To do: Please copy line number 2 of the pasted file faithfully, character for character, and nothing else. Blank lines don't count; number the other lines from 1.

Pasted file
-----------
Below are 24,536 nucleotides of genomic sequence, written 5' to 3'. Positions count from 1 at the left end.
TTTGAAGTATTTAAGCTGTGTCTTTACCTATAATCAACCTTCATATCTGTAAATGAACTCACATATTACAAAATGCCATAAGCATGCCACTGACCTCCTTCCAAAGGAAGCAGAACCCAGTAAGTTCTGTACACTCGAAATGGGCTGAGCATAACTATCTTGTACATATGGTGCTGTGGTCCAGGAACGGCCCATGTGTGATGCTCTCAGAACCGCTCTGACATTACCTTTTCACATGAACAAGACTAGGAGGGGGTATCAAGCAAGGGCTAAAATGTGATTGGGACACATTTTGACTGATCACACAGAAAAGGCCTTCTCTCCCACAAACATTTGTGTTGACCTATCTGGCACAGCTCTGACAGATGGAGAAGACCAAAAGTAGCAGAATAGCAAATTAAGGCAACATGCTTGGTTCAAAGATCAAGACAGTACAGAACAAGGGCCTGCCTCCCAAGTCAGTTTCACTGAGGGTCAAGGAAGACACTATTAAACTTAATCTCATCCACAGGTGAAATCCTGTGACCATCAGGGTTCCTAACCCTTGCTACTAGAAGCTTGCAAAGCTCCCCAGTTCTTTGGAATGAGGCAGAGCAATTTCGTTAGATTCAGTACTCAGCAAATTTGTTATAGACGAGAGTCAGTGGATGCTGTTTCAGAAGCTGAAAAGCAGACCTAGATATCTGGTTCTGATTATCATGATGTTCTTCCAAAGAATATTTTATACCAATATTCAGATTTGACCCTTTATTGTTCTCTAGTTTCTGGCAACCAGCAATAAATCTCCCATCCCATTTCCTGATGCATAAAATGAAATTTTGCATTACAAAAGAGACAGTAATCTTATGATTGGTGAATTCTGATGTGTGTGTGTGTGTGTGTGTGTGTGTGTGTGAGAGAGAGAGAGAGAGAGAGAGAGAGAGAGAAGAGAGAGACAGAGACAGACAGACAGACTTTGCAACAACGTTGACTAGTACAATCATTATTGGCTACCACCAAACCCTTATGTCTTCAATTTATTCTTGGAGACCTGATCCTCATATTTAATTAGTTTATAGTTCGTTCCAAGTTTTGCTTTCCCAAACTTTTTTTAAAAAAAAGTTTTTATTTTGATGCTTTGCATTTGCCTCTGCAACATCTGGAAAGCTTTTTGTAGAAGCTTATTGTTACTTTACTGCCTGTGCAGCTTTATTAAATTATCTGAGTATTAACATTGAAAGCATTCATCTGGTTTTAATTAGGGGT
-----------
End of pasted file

TTTGAAGTATTTAAGCTGTGTCTTTACCTATAATCAACCTTCATATCTGTAAATGAACTCACATATTACAAAATGCCATAAGCATGCCACTGACCTCCTTCCAAAGGAAGCAGAACCCAGTAAGTTCTGTACACTCGAAATGGGCTGAGCATAACTATCTTGTACATATGGTGCTGTGGTCCAGGAACGGCCCATGTGTGATGCTCTCAGAACCGCTCTGACATTACCTTTTCACATGAACAAGACTAGGAGGGGGTATCAAGCAAGGGCTAAAATGTGATTGGGACACATTTTGACTGATCACACAGAAAAGGCCTTCTCTCCCACAAACATTTGTGTTGACCTATCTGGCACAGCTCTGACAGATGGAGAAGACCAAAAGTAGCAGAATAGCAAATTAAGGCAACATGCTTGGTTCAAAGATCAAGACAGTACAGAACAAGGGCCTGCCTCCCAAGTCAGTTTCACTGAGGGTCAAGGAAGACACTATTAAACTTAATCTCATCCACAGGTGAAATCCTGTGACCATCAGGGTTCCTAACCCTTGCTACTAGAAGCTTGCAAAGCTCCCCAGTTCTTTGGAATGAGGCAGAGCAATTTCGTTAGATTCAGTACTCAGCAAATTTGTTATAGACGAGAGTCAGTGGATGCTGTTTCAGAAGCTGAAAAGCAGACCTAGATATCTGGTTCTGATTATCATGATGTTCTTCCAAAGAATATTTTATACCAATATTCAGATTTGACCCTTTATTGTTCTCTAGTTTCTGGCAACCAGCAATAAATCTCCCATCCCATTTCCTGATGCATAAAATGAAATTTTGCATTACAAAAGAGACAGTAATCTTATGATTGGTGAATTCTGATGTGTGTGTGTGTGTGTGTGTGTGTGTGTGTGAGAGAGAGAGAGAGAGAGAGAGAGAGAGAGAAGAGAGAGACAGAGACAGACAGACAGACTTTGCAACAACGTTGACTAGTACAATCATTATTGGCTACCACCAAACCCTTATGTCTTCAATTTATTCTTGGAGACCTGATCCTCATATTTAATTAGTTTATAGTTCGTTCCAAGTTTTGCTTTCCCAAACTTTTTTTAAAAAAAAGTTTTTATTTTGATGCTTTGCATTTGCCTCTGCAACATCTGGAAAGCTTTTTGTAGAAGCTTATTGTTACTTTACTGCCTGTGCAGCTTTATTAAATTATCTGAGTATTAACATTGAAAGCATTCATCTGGTTTTAATTAGGGGT